Welcome to a quick update from one of my carer groups. This one is from the August gathering of the online Ethnic BAME mental health carer forum. A group that focuses on ethnic mental health carers, diversity, race and mental health. I am being a bit naughty since I have not done an update on my groups for some months (busy working on a few things as usual).
We were lucky to have the following speakers attend for August 2022
- Dr Karen Jutlla (Dementia Lead for the Institute of Health at the University of Wolverhampton) on Race and Dementia
- Faith Nyandoro (Senior Lecturer) – impact of culturally and personally tailored music and singing interventions
- Dr Sheila Hardy (GP, Carer and Primary Care Mental Health Trainer) – Parity of Esteem
- Melanie Crew (Senior Policy and Research Officer at Carers UK) – Carers UK campaign updates
- Dr Karen Jutlla presents to the group
Dr Karen started out by stating what her current role is being the dementia lead at the University of Wolverhampton. She talked about her research interests which has been on going for 15 years looking at dementia care and ethnic minorities, and what research she can do to improve care. The research then feeds into her teaching. This is where she feels responsible for overseeing all the dementia education on the courses she teaches. Dr Karen mentioned lot of her work is about supporting services, healthcare workers and policy makers to make sure that their services are culturally inclusive.
Karen then pointed out that she invited her PhD students Faith along to the ethnic MH carer forum, because she thought we would be interested in the work that she’s doing. Plus it would be a fabulous opportunity for Faith to get our feedback. This is because the group is seen as people with experts by experience, and Faith is looking at music therapy and the African Caribbean community for people living with dementia and what the benefits of such a creative therapy can be.
To hear more about Dr Karan’s work, check out her website – https://drjutlla.com/
- Faith Nyandoro presents on music therapy for dementia project
It was now Faith’s turn to present as she mentioned her supervisor is looking at her research interest in dementia and music therapy for people living with people living in the Afro Caribbean community.
Faith pointed out that it is a qualitative study. And the topic is to explore “the impact of culturally and personally tailored Music”. Plus also seeing individual the health and well-being of people living with dementia from black, African Caribbean background.
The group started to ask a few questions on what it means, where Faith explained that they where looking at different types of music in which she also listened to from the Afro Caribbean community, but also Africans include music such as Calypso, Afro beats, reggae and so on to see if that has an impact on the health and well being of people living with dementia.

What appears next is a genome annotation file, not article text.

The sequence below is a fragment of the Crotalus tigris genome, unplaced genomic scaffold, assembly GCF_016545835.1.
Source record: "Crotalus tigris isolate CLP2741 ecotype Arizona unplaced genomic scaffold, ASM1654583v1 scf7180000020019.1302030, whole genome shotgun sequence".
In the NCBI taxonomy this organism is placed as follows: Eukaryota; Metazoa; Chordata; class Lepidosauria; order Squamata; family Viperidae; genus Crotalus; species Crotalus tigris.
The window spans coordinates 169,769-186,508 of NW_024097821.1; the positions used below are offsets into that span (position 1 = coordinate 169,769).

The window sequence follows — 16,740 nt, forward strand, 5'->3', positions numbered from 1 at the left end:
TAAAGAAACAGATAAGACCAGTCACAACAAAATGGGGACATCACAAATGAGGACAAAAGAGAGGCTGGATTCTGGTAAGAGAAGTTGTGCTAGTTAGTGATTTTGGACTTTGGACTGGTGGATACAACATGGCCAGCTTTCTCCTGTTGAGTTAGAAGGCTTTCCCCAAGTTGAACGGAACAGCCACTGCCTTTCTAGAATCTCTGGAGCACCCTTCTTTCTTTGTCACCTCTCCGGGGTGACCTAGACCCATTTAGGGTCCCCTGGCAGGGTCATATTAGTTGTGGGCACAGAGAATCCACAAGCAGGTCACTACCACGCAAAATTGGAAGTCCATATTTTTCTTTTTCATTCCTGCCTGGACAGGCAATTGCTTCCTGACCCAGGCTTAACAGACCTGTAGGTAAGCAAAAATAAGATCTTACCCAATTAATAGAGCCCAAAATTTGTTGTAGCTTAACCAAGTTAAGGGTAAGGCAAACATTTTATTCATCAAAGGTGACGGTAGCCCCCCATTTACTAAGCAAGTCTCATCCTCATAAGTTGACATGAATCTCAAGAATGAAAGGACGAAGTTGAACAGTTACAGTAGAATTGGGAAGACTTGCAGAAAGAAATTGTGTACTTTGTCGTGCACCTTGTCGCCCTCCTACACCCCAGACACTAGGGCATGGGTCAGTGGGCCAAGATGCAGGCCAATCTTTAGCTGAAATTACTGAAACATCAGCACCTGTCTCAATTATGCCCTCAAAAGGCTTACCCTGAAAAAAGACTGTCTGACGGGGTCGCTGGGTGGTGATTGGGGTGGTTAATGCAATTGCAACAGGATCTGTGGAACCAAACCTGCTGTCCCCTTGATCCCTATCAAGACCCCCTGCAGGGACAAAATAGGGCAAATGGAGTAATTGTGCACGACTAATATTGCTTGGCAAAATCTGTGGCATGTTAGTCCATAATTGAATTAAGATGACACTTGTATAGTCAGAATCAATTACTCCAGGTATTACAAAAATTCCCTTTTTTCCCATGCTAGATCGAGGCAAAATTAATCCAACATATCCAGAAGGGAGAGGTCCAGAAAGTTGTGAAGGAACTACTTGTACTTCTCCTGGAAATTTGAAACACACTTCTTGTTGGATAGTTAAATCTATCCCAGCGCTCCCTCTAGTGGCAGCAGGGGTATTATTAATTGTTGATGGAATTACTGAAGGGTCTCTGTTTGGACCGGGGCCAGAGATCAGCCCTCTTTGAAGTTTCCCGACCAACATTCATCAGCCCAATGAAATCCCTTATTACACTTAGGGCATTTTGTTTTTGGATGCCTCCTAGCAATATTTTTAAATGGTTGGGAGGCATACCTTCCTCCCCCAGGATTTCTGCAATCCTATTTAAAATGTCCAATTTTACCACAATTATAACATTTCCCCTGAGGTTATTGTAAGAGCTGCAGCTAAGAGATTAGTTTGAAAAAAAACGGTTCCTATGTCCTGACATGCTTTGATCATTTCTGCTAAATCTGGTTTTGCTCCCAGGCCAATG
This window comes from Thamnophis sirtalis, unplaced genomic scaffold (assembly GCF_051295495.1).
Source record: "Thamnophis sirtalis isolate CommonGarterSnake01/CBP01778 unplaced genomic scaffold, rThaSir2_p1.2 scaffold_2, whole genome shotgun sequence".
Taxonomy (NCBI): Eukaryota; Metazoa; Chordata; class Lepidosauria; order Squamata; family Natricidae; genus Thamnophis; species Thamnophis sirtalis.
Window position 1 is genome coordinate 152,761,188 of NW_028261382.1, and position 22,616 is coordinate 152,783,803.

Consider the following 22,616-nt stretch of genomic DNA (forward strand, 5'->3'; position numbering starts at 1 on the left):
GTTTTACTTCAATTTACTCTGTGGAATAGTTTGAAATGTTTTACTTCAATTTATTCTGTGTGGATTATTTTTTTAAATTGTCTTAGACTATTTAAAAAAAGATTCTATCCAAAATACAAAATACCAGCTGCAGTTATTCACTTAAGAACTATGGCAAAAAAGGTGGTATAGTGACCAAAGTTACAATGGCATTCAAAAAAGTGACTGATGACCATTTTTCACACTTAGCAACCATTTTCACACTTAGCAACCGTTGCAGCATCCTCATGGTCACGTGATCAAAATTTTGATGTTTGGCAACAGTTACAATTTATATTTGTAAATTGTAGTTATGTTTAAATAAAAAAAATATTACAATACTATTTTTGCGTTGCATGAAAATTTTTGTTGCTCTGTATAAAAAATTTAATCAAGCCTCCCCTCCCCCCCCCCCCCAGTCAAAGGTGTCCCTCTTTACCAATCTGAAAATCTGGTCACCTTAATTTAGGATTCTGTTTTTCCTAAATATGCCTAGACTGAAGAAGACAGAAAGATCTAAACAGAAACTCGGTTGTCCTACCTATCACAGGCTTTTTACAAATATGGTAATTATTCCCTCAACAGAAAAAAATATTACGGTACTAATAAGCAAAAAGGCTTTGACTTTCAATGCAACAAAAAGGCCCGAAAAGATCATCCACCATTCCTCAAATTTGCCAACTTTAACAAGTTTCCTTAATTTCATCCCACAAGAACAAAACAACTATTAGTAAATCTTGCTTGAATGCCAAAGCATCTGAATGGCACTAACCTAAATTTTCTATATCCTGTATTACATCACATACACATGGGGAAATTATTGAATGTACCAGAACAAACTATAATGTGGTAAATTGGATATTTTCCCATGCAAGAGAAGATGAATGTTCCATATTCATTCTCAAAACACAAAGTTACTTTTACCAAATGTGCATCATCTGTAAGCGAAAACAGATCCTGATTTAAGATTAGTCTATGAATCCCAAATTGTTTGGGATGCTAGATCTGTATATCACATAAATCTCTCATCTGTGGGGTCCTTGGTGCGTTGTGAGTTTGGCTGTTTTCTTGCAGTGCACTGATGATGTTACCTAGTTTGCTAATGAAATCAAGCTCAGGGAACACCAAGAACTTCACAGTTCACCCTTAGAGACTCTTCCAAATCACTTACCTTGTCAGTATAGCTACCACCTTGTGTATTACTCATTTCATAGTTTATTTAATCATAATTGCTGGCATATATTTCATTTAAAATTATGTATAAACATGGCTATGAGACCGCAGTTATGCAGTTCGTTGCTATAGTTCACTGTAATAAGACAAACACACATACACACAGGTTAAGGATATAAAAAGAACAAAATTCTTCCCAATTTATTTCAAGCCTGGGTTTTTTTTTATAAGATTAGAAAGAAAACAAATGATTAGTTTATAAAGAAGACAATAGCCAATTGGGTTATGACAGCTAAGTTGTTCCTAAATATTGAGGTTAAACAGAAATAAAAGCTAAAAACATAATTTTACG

Faith mentioned what Karen was talking about, in that there’s been different interventions to manage Dementia, and some of the interventions that have come up have been political interventions and medical interventions, using drugs available to treat dementia. There also have been some non pharmacological interventions using therapies that being reality orientations and validation, CBT, and so on. Faith stated that unfortunately pharmacological interventions although good, can come with side effects. So with this, the government really pressing on to looking at non-pharmacological interventions. These interventions may not really need the use of drugs. It can improve the health and well being of people living in the moment with dementia.
Faith continued by stating that few black Caribbean people have access to these non pharmacological interventions. So a critical aspect of supporting people with dementia, particularly people from BME communities is by developing interventions that are meaningful and culturally sensitive. And so in terms of music, which is her area of interest, you can find that the interventions that are out there, should be specifically tailored for people. Just as it is for Caucasian people.
Faith then talked about the different types of music interventions that are out there and what the research has a found out, so researchers suggest that people who engage in arts and health problems are at lower risk of dying and are more likely to report good health. This is because the role of art and music in supporting the patient well-being is increased and being recognised.
The way Faith will work on her research is discussing with participants about their memories, thoughts and feelings and about the music. And this will take about 20 minutes. At the end of the nine weeks. She will then carry out that same assessment that she spoke about with the group earlier. She wants to look at the dementia mood and the quality of life. Where Faith will measure the differences.
Faith then arranged a quick workshop session with the group focusing on her project.
- Dr Sheila Hardy presents on Parity of Esteem
Dr Shelia was next to present, she was happy to see our group feedback on the previous presentation. Shelia mentioned her PhD was on physical health and mental illness, where she was trying to show how important it is to check physical health in primary care. Most of her research was about the impact of training the trainers, training nurses and on the health of people with severe mental illness.
Shelia also spoke about her own caring duties as she is caring for dementia. It was tricky for Shelia to present due to her caring role, but we were appreiciative that she engaged with the ethnic carer group.